(Reuters) - A Novartis trial of two drugs against an aggressive lung cancer bodes well for broadening their use beyond melanoma, the Swiss drugmaker told the American Society of Clinical Oncology’s conference in Chicago on Monday. Novartis’s Tafinlar and Mekinist combination shrank tumours in 63 percent of the trial’s 57 people with BRAF V600E-mutation positive non-small cell lung cancer who had failed on chemotherapy, the company said, citing a Phase II study.
The company already has U.S. Food and Drug Administration and European approvals for the drugs against BRAF V600E-mutation positive melanoma.
It is now aiming for a U.S. regulatory submission for lung cancer after July, Alessandro Riva, global head of Novartis Oncology Development, said in an interview.
Rare-but-deadly BRAF V600E-mutation positive lung cancer is marked by a gene change that helps it grow, making fighting it difficult with chemotherapy. In the study, the median progression-free survival was 9.7 months, which Riva called unprecedented.
The latest findings follow those from an interim analysis of 24 patients in 2015 that showed similar results. “We are talking about a response rate that is in the 60 percent ballpark, (with) progression-free survival that is approaching 10 months — never seen in the past with chemotherapy”, Riva said. “Chemotherapy... has a progression-free survival (PFS) that is not more than two or three months.” The median analyst estimate for 2018 sales for both drugs is about $1.3 billion, according to Reuters data.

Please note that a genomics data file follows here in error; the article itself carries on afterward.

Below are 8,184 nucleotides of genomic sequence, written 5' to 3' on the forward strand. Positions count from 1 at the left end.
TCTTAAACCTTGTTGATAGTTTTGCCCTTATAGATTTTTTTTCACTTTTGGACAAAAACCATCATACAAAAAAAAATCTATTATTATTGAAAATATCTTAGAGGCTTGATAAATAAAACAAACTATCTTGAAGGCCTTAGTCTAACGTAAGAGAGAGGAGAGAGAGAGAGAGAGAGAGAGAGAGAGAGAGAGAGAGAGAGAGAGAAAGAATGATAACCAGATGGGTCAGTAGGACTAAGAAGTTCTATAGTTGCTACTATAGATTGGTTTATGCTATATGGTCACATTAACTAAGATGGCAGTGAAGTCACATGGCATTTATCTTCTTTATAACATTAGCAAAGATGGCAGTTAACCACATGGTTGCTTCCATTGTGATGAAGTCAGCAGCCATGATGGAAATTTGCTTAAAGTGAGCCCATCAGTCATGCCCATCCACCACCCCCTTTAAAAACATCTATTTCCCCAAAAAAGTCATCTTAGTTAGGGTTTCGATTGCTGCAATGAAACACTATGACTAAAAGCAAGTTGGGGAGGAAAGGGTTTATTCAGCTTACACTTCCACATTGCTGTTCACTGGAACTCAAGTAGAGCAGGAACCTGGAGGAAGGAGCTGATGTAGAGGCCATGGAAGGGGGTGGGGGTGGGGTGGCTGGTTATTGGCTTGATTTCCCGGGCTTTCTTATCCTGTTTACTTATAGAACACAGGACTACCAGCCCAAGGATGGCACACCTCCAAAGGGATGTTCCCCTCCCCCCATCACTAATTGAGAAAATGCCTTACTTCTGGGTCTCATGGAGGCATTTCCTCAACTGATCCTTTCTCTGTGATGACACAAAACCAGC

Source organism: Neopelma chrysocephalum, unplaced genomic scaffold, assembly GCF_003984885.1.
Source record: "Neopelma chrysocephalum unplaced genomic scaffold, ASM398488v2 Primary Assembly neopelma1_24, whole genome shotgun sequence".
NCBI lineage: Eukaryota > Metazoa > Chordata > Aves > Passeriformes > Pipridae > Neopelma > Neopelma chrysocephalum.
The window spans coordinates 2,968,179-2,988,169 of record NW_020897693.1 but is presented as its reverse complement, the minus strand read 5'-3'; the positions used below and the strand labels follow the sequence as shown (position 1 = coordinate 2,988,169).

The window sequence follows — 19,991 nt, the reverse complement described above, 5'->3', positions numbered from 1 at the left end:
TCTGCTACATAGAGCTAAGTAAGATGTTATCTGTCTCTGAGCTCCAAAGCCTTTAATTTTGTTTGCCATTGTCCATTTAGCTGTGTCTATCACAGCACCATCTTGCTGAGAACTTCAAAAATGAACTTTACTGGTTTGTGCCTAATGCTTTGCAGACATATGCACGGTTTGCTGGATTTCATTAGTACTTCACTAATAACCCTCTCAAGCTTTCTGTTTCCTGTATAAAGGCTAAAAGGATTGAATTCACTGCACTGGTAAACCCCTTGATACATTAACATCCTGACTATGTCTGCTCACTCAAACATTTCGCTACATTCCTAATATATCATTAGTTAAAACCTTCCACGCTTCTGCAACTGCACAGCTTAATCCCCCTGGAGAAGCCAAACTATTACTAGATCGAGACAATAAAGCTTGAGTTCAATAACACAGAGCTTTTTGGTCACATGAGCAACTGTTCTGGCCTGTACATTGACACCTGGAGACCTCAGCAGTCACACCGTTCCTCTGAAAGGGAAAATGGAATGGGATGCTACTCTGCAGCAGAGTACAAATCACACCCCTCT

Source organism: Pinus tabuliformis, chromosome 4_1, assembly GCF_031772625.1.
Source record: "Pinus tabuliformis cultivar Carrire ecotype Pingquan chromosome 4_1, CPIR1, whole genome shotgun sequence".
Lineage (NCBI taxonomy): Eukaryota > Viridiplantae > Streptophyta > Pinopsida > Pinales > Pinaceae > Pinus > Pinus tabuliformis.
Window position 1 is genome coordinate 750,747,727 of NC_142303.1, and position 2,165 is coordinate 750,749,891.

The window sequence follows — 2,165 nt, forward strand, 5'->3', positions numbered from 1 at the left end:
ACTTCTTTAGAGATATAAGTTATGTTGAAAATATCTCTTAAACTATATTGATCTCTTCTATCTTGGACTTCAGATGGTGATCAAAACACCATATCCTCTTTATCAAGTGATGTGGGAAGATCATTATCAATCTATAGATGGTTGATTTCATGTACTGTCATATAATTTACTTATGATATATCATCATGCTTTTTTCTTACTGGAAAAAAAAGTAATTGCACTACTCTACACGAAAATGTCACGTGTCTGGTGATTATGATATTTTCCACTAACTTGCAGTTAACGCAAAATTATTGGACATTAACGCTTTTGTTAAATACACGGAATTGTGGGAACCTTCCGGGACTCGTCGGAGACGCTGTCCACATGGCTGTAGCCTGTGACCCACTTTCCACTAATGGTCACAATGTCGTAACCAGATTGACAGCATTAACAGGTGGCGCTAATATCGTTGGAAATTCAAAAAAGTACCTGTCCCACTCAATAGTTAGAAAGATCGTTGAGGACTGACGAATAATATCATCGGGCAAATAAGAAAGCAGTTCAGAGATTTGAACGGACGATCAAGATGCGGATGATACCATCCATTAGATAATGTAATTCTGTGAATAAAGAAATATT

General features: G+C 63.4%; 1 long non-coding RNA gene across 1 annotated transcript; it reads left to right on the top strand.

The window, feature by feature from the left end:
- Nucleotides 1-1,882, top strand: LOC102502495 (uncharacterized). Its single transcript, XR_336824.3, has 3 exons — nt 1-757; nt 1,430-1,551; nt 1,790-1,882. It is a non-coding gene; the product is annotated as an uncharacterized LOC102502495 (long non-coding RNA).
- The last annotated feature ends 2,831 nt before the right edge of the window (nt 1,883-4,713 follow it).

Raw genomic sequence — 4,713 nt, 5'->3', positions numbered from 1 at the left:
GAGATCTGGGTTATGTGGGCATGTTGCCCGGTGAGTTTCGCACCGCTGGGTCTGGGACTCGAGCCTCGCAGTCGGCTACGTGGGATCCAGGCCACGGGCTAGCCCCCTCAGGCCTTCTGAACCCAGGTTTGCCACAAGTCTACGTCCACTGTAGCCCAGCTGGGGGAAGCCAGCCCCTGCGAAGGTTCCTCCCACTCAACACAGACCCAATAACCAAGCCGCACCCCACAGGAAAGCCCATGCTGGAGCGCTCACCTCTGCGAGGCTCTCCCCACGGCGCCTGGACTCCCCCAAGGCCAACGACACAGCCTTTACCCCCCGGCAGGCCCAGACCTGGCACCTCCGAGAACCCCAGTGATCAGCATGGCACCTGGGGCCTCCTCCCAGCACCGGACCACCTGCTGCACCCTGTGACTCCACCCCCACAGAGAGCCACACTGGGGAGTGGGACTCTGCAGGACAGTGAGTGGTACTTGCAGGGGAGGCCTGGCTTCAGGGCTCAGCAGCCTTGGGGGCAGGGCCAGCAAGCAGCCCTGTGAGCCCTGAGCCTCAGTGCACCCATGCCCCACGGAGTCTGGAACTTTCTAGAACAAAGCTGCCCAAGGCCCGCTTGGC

Late last year, Novartis’s cross-town rival Roche also won approval for its own BRAF V600 melanoma combination, Zelboraf and Cotellic. With this lung cancer study, Novartis is now seeking to expand its combination’s uses, in part to differentiate itself from Roche’s offering.
Doctors leading Novartis’s study said it confirms a potential new avenue to take on an aggressive lung cancer, whose patients have a poor prognosis. “The potential to treat this oncogene gives hope to a very small, underserved patient population,” said Dr. David Planchard, a thoracic oncology specialist at France’s Cancer Institute Gustave-Roussy and the trial’s principal investigator. The most common side effects were fever, nausea, vomiting, diarrhoea, abnormal physical weakness, decreased appetite, dry skin, chills, accumulation of fluids causing swelling, cough and rash.
During the study, 23 of the 57 participants died.
Novartis acquired the drugs after buying GlaxoSmithKline's oncology business last year. [reut.rs/1Y2n8fB]
(This copy corrects paragraph one to show day of week Novartis said this was Monday, instead of Tuesday)
Editing by Alexander Smith